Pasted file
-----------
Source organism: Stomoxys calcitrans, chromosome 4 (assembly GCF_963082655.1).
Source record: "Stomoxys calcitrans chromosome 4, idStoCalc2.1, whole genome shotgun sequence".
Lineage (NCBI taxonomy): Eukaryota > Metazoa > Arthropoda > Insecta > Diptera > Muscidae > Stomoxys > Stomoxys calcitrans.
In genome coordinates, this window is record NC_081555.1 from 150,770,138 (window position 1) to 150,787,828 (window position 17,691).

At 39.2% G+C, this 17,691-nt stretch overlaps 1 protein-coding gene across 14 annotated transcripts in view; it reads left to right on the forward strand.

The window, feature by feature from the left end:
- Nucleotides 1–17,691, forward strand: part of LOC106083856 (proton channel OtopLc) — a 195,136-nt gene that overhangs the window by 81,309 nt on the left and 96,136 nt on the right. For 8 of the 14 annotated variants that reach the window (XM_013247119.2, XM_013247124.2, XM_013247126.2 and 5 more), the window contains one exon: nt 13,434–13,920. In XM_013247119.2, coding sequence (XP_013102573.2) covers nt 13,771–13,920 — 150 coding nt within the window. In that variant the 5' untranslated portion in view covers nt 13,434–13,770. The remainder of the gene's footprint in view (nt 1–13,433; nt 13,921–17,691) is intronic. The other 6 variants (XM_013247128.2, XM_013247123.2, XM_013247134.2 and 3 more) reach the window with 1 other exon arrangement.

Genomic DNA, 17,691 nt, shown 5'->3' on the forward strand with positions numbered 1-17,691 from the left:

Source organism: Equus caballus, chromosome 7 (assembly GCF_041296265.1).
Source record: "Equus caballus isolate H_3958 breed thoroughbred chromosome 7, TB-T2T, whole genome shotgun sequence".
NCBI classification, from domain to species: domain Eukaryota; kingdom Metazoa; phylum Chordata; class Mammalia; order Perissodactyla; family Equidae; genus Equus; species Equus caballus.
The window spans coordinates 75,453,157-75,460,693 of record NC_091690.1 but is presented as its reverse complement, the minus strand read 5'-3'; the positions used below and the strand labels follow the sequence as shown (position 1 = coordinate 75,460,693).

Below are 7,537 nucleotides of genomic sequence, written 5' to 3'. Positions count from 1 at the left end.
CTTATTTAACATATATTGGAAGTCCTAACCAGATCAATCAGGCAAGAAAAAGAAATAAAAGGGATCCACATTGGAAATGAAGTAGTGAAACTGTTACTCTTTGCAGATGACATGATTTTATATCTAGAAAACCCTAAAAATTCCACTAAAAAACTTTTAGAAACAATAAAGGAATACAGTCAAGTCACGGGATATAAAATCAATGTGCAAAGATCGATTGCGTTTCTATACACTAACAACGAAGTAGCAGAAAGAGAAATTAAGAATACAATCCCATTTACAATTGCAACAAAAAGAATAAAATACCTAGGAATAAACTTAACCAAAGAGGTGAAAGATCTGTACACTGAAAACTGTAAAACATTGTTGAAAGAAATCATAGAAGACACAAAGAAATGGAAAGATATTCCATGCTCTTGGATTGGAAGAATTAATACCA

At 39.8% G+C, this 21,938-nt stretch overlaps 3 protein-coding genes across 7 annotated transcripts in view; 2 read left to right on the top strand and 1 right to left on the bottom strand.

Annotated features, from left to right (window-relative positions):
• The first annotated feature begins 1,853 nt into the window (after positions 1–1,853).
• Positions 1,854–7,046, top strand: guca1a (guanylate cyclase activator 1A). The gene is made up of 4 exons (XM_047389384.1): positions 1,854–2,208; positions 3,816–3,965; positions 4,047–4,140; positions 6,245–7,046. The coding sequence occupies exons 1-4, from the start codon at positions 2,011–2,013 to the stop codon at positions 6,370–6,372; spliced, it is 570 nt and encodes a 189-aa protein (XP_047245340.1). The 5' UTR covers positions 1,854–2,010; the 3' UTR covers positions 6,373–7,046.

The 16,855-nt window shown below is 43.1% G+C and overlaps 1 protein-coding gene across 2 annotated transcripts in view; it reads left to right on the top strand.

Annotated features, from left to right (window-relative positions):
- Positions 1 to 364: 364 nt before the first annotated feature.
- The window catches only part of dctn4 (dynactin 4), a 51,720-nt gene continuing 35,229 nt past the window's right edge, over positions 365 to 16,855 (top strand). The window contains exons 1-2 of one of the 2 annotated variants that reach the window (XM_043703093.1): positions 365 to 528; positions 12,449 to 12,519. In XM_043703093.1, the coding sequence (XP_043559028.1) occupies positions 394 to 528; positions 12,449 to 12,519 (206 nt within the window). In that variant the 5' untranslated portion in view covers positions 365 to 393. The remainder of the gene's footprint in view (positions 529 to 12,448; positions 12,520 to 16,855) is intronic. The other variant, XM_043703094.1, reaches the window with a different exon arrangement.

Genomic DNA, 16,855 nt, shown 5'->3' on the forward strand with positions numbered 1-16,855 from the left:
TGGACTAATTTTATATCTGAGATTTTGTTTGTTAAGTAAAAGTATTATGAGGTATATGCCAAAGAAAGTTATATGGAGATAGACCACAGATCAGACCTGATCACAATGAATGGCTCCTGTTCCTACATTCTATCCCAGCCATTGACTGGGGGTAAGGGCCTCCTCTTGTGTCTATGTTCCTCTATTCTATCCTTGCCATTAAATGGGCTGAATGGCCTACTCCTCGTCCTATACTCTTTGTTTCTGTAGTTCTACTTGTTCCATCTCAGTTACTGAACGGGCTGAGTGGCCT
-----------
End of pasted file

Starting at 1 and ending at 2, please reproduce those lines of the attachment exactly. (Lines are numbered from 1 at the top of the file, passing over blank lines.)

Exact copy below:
Source organism: Stomoxys calcitrans, chromosome 4 (assembly GCF_963082655.1).
Source record: "Stomoxys calcitrans chromosome 4, idStoCalc2.1, whole genome shotgun sequence".